Photography is all about light. As someone recently introduced to this hobby, I’m learning that my understanding of light and the outcome it has on any photographic event is elementary at best. Not to be discouraged, that simply motivates me to take lots of pictures in all different kinds of light. My garden is an especially good subject. Not so much because I adore flowers, but because for the most part flowers don’t move very much. And at this stage of the game, that’s good. Flowers are just interesting enough that I don’t mind shooting them over and over in all sorts of light and angles. Sometimes it’s a bit of a contortion act to get the right shot, but at least I don’t have to worry about posing them or having them run off right when I think I’ve got the best shot. Granted, sometimes the light only hits them “just so” for a couple of minutes …. seconds even. But it’s OK. That also teaches me that I can’t always count on taking five minutes to compose the perfect shot!
Today I tried to catch my just blossoming hibiscus as the sun beamed through their back. It wasn’t the best light: this morning was rather overcast with little direct sun until after the sun had already moved behind the treeline. Ug. That’s one of photography’s plights. Sometimes you wait and wait and wait, and just when the conditions are right something pops up and forces you to recompose all over again. Usually when I’m shooting in the garden it’s the wind or the background that is problematic. Yesterday the light was better, but since I already had plans to scoot out the door to get to the Skyhound event, I didn’t spend much time hanging around the garden waiting for that perfect shot. However, I did get a few good pics of the hibiscus, and one photo had a very nifty spiderweb in the background. The web was a freebie: I couldn’t even see it when I was shooting! Magnification is a great thing!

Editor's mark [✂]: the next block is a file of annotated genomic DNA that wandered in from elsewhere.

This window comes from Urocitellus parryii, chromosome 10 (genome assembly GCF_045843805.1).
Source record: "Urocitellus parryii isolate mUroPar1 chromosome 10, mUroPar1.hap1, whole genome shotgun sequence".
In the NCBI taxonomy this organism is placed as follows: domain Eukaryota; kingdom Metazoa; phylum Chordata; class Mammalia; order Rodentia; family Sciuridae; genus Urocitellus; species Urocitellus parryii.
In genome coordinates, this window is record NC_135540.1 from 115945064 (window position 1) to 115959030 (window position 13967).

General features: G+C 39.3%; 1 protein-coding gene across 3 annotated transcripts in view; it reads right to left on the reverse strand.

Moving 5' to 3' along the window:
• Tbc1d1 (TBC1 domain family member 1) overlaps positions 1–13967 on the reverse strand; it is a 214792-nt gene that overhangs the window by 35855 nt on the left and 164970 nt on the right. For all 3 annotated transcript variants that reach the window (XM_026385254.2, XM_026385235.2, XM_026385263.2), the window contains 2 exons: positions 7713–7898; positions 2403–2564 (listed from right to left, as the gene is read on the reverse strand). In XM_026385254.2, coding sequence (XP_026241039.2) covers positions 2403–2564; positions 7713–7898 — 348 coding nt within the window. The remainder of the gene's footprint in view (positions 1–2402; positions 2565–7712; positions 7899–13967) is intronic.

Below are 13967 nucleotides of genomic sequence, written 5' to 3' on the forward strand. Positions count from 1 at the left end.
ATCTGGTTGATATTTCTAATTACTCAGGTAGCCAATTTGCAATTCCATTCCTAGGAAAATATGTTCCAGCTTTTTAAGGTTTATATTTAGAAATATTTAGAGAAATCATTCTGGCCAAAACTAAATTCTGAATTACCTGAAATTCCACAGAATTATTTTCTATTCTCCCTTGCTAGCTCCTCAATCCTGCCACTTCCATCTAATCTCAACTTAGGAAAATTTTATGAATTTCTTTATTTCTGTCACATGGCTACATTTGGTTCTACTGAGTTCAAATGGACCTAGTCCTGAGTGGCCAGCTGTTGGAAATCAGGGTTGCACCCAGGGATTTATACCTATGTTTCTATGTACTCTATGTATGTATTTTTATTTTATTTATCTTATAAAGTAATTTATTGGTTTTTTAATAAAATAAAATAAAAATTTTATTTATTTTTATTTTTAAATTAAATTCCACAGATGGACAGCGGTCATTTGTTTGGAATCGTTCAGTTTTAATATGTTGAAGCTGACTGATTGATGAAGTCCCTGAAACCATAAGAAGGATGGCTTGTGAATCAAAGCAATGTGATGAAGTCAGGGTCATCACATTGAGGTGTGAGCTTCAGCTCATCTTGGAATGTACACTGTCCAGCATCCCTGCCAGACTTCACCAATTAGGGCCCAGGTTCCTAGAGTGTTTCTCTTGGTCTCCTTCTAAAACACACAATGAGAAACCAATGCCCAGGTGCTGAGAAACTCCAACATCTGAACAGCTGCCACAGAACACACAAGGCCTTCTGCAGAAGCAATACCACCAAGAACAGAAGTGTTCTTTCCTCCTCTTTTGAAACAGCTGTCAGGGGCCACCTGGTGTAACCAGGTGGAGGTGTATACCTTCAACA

I had a really tough time picking a favorite photo for this entry. This hibiscus is amazing! Not because it’s so pretty, but because they are notoriously hard to grow, yet this one keeps coming back year after year in spite of my never doing anything to it! Last year the bugs tried to shred it, so this year I did give it some insecticide when the leaves were first developing. But that aside, I’ve never done anything to encourage it to come back and bloom each year, which I understand is rare at best. Furthermore, I’ve read that the blossoms are only supposed to last a day or two, which I haven’t found to be true. So it’s only fitting that I take lots of pictures of this hardy bloomer. I’m feeling very grateful that it’s providing such a bountiful photographic opportunity.